The Holy Mountain by Alejandro Jodorowsky is not just a film but an ectopic experience in 1970s mind bending
The Holy Mountain
Reviewed by Georgina Jiménez
LATAMROB rating: ***
THEY SAY THAT if you can remember the 60’s it is because you were never there. But this cannot be said of Alejandro Jodorowsky’s films: The Holy Mountain is one of those episodes in Mexican cinema that simply cannot be forgotten, not so much because the film is weird but because of the outrage that surrounded its screening.
This eccentric Jewish-Chilean visionary – more European than Latin American in his perspective – who decided to depict his very personal interpretation of the ascent of Mount Carmel by Saint John of the Cross and Mount Analogue by Rene Daumal combining psychodelia, Mexican modern art, Tantra and a bit of esoteric kabbala to explain the pursuit of eternal life did not go down well in Mexico, if not the biggest certainly one of the most Catholic countries in the world.
The film was unleashed upon an unprepared audience used to the cinematic standards forced on them by an authoritarian government whose recent bloody encounter with student protesters had left it paranoid about cleansing its image while obsessed with gaining favourable coverage as modernisers and with enforcing “acceptable” moral standards.
Neither did Jodorowsky’s commitment to “natural imagination” – manifested as it was in part in the use of deformed actors – nor the way he enlisted some of the best Mexican plastic artists for his scenography strike a chord with the masses.
The events of 1968 in Mexico – when troops opened fire on and massacred student demonstrators at Tlatelolco – remained fresh in people’s imagination, and Jodorowsky depicted these in an allegorical way through bloodthirsty toads and chameleons.
Then there is a Christ-like thief who commences the exploration of history and life by coming out of his cross and leading the way to a small group of the rich and powerful who commit obvious excesses, yet search for eternal life. Even more shocking is the fact that this Christ-like figure is challenged by a guru from a higher moral order – the Alchemist, played by Jodorowsky himself – who, effectively, orders him to turn his own shit into gold.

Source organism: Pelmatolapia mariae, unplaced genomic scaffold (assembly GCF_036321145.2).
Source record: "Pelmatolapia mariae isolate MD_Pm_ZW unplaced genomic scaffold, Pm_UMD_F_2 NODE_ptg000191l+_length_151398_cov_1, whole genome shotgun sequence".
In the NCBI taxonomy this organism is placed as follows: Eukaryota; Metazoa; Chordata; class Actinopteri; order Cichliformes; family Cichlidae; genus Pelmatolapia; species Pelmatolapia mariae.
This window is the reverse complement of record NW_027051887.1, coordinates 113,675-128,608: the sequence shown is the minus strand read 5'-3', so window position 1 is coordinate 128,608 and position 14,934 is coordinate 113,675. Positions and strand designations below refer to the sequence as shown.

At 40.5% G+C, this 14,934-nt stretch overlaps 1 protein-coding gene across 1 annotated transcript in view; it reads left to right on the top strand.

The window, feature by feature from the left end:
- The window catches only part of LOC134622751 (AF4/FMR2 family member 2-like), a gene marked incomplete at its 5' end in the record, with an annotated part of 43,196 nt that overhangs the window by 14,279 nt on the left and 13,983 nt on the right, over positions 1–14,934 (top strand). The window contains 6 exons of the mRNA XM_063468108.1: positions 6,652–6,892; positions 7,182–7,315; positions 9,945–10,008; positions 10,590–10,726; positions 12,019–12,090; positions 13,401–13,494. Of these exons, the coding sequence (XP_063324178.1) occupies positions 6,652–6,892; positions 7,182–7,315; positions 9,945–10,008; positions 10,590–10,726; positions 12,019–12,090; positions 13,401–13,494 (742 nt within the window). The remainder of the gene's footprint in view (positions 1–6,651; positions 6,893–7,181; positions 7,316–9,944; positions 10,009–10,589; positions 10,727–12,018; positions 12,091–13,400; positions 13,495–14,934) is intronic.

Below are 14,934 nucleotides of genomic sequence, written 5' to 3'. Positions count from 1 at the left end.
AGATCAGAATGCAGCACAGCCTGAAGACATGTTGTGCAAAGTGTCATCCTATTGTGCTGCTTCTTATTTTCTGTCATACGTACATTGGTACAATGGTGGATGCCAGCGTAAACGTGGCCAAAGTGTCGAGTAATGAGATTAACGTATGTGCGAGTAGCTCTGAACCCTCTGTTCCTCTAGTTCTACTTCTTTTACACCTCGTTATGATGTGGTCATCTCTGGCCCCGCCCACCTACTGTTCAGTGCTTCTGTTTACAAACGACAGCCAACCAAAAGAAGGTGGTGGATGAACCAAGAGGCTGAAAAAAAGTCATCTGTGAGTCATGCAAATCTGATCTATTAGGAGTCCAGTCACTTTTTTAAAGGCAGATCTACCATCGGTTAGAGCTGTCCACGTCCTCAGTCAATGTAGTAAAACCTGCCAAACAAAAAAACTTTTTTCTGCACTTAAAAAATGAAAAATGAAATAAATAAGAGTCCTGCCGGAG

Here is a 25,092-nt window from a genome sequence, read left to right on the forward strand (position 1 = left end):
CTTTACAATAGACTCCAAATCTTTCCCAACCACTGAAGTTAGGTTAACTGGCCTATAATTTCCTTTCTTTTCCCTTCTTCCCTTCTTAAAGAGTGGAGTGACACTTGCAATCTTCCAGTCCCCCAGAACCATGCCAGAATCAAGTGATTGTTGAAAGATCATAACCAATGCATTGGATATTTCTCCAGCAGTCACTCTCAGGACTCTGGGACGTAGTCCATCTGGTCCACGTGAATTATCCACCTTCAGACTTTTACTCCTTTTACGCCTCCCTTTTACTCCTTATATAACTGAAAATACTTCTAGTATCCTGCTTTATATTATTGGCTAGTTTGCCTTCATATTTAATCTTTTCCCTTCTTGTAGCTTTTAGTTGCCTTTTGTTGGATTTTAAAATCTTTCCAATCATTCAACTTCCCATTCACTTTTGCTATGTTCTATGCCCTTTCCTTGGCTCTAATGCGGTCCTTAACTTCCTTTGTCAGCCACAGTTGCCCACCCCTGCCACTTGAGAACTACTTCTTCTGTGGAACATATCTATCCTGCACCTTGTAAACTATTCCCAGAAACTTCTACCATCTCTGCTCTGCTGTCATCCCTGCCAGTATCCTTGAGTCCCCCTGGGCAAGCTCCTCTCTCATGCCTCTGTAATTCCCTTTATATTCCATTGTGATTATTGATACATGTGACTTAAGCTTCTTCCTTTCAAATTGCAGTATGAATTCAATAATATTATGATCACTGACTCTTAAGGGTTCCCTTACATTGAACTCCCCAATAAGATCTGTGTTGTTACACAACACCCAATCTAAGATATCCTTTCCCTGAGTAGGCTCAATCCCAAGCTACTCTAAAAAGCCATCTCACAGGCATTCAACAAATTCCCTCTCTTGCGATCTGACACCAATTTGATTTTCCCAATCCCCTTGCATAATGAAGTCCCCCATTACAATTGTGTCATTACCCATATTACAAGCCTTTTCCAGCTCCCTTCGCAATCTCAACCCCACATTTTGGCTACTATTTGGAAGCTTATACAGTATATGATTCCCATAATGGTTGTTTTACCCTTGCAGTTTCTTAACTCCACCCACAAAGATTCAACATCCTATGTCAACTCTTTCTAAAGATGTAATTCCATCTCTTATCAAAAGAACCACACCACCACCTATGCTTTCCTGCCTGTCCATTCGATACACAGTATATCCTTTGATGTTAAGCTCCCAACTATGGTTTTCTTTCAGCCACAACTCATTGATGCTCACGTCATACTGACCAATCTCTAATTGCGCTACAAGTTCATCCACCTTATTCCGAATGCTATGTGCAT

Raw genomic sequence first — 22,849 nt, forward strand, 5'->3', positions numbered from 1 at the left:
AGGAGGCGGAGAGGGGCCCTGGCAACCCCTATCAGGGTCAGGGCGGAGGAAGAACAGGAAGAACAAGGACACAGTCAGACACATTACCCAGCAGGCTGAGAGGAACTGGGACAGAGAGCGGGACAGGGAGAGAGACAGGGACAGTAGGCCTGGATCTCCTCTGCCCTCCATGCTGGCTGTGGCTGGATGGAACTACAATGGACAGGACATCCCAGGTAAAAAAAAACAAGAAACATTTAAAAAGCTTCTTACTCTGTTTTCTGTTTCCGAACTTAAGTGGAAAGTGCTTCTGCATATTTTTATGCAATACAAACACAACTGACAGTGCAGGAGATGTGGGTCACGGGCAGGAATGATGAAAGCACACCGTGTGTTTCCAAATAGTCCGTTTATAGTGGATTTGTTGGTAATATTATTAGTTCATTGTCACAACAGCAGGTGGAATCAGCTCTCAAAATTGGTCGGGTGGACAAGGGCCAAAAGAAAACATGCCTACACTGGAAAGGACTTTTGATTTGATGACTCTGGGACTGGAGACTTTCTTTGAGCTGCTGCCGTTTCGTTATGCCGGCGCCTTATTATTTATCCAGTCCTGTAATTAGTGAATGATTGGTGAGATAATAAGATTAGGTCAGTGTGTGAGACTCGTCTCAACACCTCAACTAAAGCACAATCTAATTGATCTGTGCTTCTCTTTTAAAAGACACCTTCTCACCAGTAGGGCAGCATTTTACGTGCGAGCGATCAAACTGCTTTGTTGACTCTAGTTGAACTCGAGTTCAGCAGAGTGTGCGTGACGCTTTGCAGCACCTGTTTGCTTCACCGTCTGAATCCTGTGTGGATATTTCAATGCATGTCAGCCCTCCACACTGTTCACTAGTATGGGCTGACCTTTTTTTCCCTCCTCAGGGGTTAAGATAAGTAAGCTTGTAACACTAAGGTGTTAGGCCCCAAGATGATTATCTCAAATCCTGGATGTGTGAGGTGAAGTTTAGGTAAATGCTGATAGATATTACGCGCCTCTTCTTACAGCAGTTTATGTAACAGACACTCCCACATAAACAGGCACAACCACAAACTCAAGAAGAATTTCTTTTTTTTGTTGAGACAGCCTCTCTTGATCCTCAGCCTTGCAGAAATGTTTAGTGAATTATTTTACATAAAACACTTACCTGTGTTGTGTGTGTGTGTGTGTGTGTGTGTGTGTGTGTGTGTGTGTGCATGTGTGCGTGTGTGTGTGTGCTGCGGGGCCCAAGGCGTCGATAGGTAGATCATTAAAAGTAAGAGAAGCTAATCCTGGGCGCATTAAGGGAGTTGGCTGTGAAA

After this the thief teams up with the rich and powerful and, led by the guru, they overcome their individual destructive forces and sexual obsessions to find the way to eternal life – or, more obviously, to liberation.
Attempts to lynch director
Jodorowsky made just six films and imprinted each with his love for Antonin Artaud’s rejection of western theatre. At some of his screenings, such as that of Fando y Lis there were attempts to lynch this pioneering director.
The Holy Mountain as well as The Mole (El Topo) was filmed independently and went down well among off-beat US youth and European film connoisseurs, but although Jodorowsky’s intentions were noble – making the spectators leave the cinema as new people – his elaborate messages were and remain even now just too cryptic to be deciphered. The film remained an occult folly among Mexicans for years.
The surreal and decadent visual ambience of The Holy Mountain could remind us of Federico Fellini’s Satyricon and even the omnipresent Luis Buñuel, but they also offer a cruder critique, loaded with a very Mexican heavy-handed and sado-masochistic purposeful humour all spiced up with tons of psylocibin.
To put it lightly, this film is interesting, visually stunning and thoroughly enjoyable – and will stun your senses.
Georgina Jiménez is a freelance Mexican writer